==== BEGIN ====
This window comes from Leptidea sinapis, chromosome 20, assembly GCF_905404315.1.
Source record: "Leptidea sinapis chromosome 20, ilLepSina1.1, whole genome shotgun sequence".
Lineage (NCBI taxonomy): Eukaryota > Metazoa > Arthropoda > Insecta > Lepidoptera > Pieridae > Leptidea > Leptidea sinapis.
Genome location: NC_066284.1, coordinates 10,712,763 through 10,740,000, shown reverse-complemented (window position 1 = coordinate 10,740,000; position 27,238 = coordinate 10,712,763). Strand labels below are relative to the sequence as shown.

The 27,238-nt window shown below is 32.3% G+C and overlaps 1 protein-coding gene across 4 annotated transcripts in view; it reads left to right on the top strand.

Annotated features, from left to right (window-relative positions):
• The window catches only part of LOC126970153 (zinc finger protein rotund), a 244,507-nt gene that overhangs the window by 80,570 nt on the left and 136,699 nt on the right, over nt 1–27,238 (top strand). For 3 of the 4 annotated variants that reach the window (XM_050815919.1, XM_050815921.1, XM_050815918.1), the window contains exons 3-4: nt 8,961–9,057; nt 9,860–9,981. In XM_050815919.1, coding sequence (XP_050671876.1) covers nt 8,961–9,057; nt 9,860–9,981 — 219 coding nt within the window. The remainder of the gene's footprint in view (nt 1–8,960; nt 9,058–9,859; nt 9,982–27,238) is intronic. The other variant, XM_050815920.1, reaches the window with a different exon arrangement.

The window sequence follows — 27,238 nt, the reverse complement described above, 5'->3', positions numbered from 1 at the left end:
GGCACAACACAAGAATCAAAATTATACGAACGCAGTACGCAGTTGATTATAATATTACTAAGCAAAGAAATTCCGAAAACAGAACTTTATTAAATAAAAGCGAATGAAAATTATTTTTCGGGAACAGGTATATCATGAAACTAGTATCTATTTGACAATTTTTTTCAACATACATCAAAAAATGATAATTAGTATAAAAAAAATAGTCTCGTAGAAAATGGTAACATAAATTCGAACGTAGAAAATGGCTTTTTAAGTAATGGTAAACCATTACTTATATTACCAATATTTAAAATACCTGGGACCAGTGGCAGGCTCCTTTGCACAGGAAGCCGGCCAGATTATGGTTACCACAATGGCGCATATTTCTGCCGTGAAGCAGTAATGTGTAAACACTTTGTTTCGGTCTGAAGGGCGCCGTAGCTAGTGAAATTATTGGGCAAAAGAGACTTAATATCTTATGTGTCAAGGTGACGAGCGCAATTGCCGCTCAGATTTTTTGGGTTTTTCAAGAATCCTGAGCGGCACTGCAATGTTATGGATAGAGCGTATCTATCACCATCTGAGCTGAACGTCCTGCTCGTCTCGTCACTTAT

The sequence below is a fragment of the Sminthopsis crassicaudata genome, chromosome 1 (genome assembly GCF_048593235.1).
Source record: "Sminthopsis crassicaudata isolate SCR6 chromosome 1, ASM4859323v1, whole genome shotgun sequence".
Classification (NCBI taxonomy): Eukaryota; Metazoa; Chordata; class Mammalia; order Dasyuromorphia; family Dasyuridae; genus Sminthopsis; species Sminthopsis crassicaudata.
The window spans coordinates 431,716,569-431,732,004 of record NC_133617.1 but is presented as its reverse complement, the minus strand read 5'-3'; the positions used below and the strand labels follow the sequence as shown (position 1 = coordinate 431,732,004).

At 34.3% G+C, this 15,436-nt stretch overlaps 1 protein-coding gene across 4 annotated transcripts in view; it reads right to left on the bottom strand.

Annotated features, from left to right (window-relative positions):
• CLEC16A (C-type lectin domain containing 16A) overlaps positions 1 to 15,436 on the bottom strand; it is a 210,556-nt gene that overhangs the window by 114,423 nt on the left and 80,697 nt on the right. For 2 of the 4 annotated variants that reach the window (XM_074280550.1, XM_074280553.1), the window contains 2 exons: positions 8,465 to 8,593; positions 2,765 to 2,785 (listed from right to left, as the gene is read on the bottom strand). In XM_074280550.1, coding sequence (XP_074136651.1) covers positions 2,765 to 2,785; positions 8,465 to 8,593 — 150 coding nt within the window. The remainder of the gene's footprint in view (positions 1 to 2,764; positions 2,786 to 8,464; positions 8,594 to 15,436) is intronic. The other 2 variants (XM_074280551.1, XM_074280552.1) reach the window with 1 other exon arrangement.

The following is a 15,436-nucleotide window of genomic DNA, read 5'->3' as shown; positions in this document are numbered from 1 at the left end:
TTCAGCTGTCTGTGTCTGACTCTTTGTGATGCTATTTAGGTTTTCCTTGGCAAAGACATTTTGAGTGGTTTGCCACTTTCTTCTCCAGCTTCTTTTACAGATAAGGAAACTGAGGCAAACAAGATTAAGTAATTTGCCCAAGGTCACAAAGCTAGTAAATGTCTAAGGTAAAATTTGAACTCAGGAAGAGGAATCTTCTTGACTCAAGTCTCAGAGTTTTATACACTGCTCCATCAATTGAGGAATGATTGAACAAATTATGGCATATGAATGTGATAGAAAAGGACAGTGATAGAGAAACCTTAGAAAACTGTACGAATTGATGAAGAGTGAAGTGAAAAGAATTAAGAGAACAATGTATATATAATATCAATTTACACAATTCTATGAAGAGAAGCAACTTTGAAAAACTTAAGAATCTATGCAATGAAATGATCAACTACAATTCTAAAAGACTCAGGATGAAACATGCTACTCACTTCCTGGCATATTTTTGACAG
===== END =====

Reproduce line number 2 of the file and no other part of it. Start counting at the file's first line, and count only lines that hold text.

Source record: "Leptidea sinapis chromosome 20, ilLepSina1.1, whole genome shotgun sequence".